Delhi FSL doubles number of mobile forensic units to cater to rising demand for DNA Testing in Crime
In a seminar on 'Role of Forensic DNA Technology in Enabling Justice' organised at the Tata Institute of Social Sciences, School of Law, experts led by the Forensic Department, King Edward Memorial Hospital acknowledged the need for enhanced training opportunities in proper collection & handling of forensic DNA evidence from the crime scene and resolved to create training opportunities for both police investigators and medical examiners.
Dr Harish Pathak, Head of Forensics, KEM Hospital, Mumbai said, "Forensic DNA science has become one of the effective enablers of justice the world over. However, the success of this technology depends on adherence to strict protocols on the ground by investigators. With the volume of DNA testing on the rise, we see the need for better training for our first responders in collection & handling of biological evidence. As a solution, we are ready to create the requisite training modules and conduct sessions for police personnel and medical examiners in Mumbai and rest of Maharashtra with the help of our partners."
Professor Arvind Tiwari, Dean, School of Law, Rights and Constitutional Governance, TISS added, "Scientific investigation is a precursor to a fair trial to ensuring justice. DNA is an unstoppable witness that has proved its credibility in the courtroom when the sanctity of a biological sample is beyond any doubt. There must be zero tolerance for negligence in handling forensic samples since that can result in imperfect justice either by the exoneration of the guilty or false conviction of the innocent. All stakeholders handling DNA samples in heinous crimes need to be professionally educated and equipped with kits and procedural protocols to ensure the best usage of DNA evidence for assisting courts in the pursuit of truth".
Hemant Nagrale, DG, Technical Services, Mumbai Police was quick to highlight that Mumbai's investigators were making big strides in the use of DNA forensics to solve crimes. Nevertheless, he admitted that a lot needs to be done when it comes to educating and training police personnel in best practices for collection & handling of biological evidence. "This is not only necessary to ensure accurate matches with suspects but also to withstand legal scrutiny of DNA evidence in court", he said.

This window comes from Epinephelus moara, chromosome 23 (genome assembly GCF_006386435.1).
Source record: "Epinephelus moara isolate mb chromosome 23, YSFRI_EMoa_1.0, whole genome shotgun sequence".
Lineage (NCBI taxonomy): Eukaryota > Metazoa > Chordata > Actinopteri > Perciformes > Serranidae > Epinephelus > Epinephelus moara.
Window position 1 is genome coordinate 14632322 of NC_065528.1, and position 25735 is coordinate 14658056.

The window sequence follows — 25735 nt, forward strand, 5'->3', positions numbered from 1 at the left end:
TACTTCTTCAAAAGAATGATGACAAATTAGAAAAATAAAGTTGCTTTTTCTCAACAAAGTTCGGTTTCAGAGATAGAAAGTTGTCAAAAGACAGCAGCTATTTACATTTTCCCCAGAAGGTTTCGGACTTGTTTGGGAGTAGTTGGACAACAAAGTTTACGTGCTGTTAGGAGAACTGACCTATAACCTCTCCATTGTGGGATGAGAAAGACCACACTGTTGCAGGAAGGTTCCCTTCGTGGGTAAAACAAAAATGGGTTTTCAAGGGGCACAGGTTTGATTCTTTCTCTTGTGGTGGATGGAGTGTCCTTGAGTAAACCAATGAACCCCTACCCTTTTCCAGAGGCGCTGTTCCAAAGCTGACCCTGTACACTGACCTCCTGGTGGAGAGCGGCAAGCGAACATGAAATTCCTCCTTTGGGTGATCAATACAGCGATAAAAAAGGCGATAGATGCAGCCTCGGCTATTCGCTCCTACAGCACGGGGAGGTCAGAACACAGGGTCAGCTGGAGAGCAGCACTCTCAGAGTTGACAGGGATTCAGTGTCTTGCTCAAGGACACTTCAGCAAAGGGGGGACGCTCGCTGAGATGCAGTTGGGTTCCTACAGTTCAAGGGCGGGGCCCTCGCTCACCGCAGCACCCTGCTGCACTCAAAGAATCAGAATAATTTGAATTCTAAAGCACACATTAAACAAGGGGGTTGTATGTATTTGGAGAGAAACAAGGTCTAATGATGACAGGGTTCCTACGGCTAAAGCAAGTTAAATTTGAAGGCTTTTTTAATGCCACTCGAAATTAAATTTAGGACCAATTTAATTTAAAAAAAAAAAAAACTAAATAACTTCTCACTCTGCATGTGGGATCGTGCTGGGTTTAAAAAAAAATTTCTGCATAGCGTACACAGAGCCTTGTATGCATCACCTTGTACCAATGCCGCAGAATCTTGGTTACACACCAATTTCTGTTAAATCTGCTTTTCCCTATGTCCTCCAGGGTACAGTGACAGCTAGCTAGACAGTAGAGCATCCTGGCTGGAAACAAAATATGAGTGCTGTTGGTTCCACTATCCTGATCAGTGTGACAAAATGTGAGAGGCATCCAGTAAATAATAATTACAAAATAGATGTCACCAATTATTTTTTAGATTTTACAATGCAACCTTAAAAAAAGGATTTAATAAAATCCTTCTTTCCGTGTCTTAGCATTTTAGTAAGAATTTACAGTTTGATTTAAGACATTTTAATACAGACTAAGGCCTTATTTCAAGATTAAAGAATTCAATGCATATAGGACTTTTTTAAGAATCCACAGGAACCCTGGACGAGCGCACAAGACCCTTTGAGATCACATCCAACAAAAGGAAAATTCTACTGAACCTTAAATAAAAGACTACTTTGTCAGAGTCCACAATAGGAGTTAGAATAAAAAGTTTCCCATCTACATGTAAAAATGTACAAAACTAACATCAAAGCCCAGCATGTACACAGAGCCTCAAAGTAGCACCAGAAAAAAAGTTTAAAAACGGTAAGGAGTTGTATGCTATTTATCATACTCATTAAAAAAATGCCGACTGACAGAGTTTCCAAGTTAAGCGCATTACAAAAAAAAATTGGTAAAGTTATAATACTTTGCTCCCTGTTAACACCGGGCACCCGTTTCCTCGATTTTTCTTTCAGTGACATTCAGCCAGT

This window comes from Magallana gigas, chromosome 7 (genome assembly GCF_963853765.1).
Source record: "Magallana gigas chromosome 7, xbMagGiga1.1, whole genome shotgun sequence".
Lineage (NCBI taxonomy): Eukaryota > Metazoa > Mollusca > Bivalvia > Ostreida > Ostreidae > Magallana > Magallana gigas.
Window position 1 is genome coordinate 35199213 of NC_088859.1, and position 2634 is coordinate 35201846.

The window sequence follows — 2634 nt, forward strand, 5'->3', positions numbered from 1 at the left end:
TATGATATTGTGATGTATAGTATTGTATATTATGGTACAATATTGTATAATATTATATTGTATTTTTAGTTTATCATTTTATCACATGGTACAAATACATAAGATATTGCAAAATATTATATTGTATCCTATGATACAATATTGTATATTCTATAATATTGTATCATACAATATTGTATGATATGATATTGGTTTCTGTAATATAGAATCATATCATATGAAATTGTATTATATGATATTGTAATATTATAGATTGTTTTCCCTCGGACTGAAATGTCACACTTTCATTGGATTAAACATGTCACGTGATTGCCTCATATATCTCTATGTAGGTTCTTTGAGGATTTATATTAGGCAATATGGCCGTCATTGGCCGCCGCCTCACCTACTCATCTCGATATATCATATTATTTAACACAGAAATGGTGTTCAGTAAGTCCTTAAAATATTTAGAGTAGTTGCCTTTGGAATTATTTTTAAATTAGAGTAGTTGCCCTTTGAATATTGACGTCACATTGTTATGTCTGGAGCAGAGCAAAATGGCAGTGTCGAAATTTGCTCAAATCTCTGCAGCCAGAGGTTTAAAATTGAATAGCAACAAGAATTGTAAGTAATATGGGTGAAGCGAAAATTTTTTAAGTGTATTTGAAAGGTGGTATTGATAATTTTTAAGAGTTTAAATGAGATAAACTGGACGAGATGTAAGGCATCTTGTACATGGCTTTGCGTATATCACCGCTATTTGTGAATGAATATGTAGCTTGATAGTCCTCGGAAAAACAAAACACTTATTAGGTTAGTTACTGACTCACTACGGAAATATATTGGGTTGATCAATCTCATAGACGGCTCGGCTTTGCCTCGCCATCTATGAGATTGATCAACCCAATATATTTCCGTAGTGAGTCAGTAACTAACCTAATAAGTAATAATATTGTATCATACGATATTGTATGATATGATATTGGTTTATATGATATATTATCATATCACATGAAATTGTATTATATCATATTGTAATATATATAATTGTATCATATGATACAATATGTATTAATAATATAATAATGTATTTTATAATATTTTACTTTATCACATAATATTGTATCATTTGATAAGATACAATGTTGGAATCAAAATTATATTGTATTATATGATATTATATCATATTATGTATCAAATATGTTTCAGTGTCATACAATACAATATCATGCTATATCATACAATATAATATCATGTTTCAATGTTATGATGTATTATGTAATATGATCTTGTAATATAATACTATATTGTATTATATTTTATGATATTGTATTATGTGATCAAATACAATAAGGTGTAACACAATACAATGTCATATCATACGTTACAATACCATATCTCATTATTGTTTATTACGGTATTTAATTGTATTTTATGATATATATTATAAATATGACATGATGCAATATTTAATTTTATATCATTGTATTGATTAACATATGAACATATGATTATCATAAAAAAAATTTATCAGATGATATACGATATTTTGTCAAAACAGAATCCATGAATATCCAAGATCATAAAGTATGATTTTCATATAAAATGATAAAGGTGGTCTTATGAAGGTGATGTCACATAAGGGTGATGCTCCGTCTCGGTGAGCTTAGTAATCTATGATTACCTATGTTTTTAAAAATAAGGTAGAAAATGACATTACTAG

Pointing to the huge untapped potential of forensic DNA science in empowering the Indian justice system, Dr Walther Parson, Associate Professor, Institute of Legal Medicine, Innsbruck Medical University, Austria noted, "Forensic DNA technology has advanced significantly over the last twenty years. With advanced DNA typing methods, full profiles can now be detected on extremely small biological samples. These advancements will only add to DNA's value in solving and preventing crime. India, like several other nations, will surely experience a lasting benefit to public security by further adopting DNA testing methods."
Tim Schellberg, Founder & President, Gordon Thomas Honeywell - GA, pointed out that the number of DNA profiles developed from crime scene evidence in India has doubled over a year from 10,000 cases tested in 2017 to nearly 20,000 this year - a minuscule number for a country of 1.3 billion people with half-million reported violent crimes every year. Experts believe that to truly harness the power of forensic DNA to check crime, India has an immediate need for scaling that up by 10 times to 200,000 tests per year.
Arneeta Vasudeva, Senior Vice President & Capability Head, PR & Influence, Ogilvy India emphasised, "Sensitising first-line responders with the SoPs for DNA evidence 'collect' and 'test' from crime scenes is absolutely critical to the success of any investigation. The Delhi Police, Himachal Pradesh Police and the medical forensics group at AIIMS, New Delhi, have been ramping up their forces with training on best practices for DNA casework. According to sources, this is resulting in considerable progress in the overall DNA yield from collected samples. In Mumbai too, with KEM Hospital driving the initiative, we should see a positive impact on criminal investigations and quality of conviction."
Forensic DNA has emerged as the most reliable crime-fighting technology the world over. Many countries are effectively using forensic labs and protocols to collect, test and compare DNA at crime scenes with that of suspects with promising results.
Where the law machinery world over is increasingly relying on DNA forensics to solve a crime, the pace in India has been relatively slow. Lack of scientific methods in investigations and the absence of a proper policy framework in the country continue to hamper justice.
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